Monday, August 8, 2016

Paying for It: On the Slow Death of Journalism

I watch Last Week Tonight pretty faithfully, but I do Monday mornings on YouTube rather than subscribe to HBO. Last night's show was all about the problem with people like me who don't pay for journalism:



If we don't pay for papers, we're not going to have any more real journalism with any semblance of integrity. And most people really do want to look at puppies over news. They won't seek out stories on bombing Libya, or Israel's control over water, or US support in Syria. It has to be the top headline of the day or the first thing they see when they turn on the news at night, or else they'll just never know. Remember when everyone watched the 11:00 news every single night, and parents were all prompted to check on their children?

Things are radically different now. I get most headlines from following people on facebook and twitter who share news intelligently, and from following fellow bloggers. It feels more like a civic duty these days to share the news personally instead of counting on the populous to follow well. I try to share an important quote or brief summary with the article because I know too many people who form opinions based entirely on the headline without ever reading the article. That's one issue that's hard to solve.

But I think we can save journalism - online at least.

I used to subscribe to my local paper, but they would just pile up for recycling, most of it unread because the stories are all online. I subscribe to Philosophy Now only because I know I'll read the whole thing. Most papers don't cater to my particular interests throughout, so I love that I can pick and choose articles about different topics from different sources. That's one delightful benefit of the internet. I have an on-line subscription to the NYT, and I sometimes donate to Truthdig, but then I read and watch a ton of news that I don't pay for at all.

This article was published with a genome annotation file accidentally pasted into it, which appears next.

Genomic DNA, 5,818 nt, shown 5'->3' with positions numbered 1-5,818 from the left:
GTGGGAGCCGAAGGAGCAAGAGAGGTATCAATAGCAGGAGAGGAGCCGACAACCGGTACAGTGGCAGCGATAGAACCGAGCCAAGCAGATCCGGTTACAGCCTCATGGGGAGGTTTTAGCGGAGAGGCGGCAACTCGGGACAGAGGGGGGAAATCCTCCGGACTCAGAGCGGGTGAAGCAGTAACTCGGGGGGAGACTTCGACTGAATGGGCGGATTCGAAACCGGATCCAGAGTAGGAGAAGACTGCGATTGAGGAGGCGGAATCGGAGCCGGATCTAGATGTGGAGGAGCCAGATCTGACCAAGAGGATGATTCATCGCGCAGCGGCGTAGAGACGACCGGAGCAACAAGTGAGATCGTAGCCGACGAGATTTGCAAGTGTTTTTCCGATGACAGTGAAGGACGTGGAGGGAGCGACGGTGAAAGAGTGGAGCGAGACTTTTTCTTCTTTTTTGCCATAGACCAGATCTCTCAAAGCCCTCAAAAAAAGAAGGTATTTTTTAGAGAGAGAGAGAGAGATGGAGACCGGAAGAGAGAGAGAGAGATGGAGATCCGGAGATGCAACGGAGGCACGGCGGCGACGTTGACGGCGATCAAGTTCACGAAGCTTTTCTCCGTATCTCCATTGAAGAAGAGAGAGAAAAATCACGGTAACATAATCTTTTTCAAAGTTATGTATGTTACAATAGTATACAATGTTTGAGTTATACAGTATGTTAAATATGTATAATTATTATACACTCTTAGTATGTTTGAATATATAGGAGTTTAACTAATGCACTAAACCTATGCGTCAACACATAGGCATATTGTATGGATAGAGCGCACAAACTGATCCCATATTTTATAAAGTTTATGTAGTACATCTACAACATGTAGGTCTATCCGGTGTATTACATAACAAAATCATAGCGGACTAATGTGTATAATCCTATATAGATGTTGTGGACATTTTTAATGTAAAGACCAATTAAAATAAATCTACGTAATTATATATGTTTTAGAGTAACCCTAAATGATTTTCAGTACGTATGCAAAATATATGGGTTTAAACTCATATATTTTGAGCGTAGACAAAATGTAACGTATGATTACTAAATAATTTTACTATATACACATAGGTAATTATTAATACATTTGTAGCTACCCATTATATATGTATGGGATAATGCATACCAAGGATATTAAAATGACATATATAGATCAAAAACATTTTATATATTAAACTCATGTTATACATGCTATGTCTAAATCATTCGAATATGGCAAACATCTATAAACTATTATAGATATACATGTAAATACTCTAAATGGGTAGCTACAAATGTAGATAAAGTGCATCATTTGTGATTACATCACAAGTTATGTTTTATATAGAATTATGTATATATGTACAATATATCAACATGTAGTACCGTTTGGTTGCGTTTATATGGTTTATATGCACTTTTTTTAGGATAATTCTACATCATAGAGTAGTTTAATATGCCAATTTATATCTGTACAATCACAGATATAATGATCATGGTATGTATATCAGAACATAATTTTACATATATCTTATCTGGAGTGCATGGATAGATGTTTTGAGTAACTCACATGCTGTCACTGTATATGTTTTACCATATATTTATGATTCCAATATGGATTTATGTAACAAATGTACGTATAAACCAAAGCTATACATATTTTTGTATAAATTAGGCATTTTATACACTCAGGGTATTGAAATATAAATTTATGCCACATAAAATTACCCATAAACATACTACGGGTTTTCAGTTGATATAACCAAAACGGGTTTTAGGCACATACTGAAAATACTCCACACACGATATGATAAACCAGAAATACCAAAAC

But, here's the thing: I would pay for it if it were easy to do. I don't want to fill in a form and subscribe to the whole paper because there's just too much there I won't read. It feels like I'm being ripped off when a couple busy weeks go by and I haven't read anything. But I would happily pay for individual articles. I'd likely even pay more per month on individual articles than I would for the whole paper without even noticing.

It has to be easy though because I'm really lazy. Amazon's model is perfect. Whenever I look at a book cover, it prompts me with a "One-Click Payment" option. I set it up once, and now I'm screwed. My local bookstore should do the same thing!  If the paywall on an article asked for a dollar or two to keep reading, and I just have to click a button for the blocker to go away and money to come out of my Paypal account, I'd click that button! I'd even click to pay extra to have the article ad-free!

Louis CK figured this out for his concerts and his newest TV show. I get alerts when a new episode is ready, and I pay a couple bucks to watch it. I can download it and share it if I want to, but why bother? There's no point sharing it when everyone can get it so cheaply and easily.